cable tv and more, will pay for Vz of
June's rent. call 372-7877
(C-6t-142-p)
3 responsible roomates to share
off-campus 2 bedroom apt starting
Fall *7l write Fred DeWitt 143
' Laurina Jacksonville or call
904-724-7528 (C-6t-142-p)
Smr-sublet; 1-2 females landmark
N 0.64 pooisd, near laundry, study,
barbque June rent free, all equiped:
pots, tv stereo, etc. see it after 4pm
373-2772 (C-st-142-p)



WANTED
1 or 2 females to share 2 bdrm apt.
Landmark 105 378*9558 June free
SBS ea. entire summer, clean, neat
end apt w/ lots of parking space
(C-st-138-p)
Wanted female ifoommate for
summer. Big private a/c bedroom In
house 1 block from campus.
378-6548 after 4pm (C-4t-139-p)
Male roommate to share mobile
home for summer qtr. Private
bedroom. 5 min. to Med Center. $75
per mo. Call after 9:30 pm 378-0616
(C-5M42-P)
2 femaje rpomates needed
tpr furn. air
conditioned bedroom
S6O mo. tmr.
(C-2t-142-p)
need female roommate (s) to share
two bedroom apt beg. fall. $55 mth
plus util, call 392-8447 anytime and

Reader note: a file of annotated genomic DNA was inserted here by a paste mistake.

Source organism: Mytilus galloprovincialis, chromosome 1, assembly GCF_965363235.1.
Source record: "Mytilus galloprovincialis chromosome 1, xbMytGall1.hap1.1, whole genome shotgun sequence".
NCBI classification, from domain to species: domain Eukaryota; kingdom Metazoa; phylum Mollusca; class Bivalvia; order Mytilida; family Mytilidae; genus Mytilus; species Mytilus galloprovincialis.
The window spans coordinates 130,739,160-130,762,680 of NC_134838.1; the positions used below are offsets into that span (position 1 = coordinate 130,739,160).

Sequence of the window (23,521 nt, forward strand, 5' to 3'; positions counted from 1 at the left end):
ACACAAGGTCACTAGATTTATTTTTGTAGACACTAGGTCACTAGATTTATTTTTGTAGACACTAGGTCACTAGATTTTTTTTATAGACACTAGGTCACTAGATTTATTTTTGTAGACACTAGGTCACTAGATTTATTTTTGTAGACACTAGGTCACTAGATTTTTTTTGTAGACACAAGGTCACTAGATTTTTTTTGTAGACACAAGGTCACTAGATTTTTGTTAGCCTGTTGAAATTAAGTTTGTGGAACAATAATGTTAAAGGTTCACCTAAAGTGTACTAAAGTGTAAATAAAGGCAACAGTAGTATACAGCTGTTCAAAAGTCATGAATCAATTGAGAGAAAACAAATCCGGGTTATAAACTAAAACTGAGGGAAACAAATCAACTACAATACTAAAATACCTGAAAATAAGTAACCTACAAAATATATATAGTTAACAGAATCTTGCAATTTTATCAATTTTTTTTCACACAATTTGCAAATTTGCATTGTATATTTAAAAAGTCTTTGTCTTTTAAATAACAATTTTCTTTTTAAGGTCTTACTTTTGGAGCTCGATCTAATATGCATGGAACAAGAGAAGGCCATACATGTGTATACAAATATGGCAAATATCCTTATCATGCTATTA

ask for Mary. (C-2t-142*p)
Need 3 roommates to live in
enormous 6 bedroom house near UF
and santa fe t $125 for entire summer,
call Jack or Davis at 378-1109,
(C-st-142-p)
The Place -1 female roomate needed
summer quarter. Private bedroom,
color tv, SBO. monthly includes
utilities, call Shartln at 378-7997
(C-st-141-p)
First year med student this fall wants
med student roommates in house
near campus call Bob 378-7294 or
stop by 1021 SW 4 Ave (C-3t-141-p)
1 or 2 male roommates for summer
In Landmark apt 140. $l2O for entire
summer, call 378-5154 and ask for
Champe or Henry. (C-3t-141-p)
Two female roommates June 1
separate bedrooms In 4 bedroom
house $25 mth + utilities. Walking
dlstance from campus 376-7166
(C-st-140-p)
Wanted 1 roommate to share apt w/1
other male. Secluded quiet, a/c. very
low utilities, avail anytime June cjll
373-3736 or 378-9558 (C-St-138-p)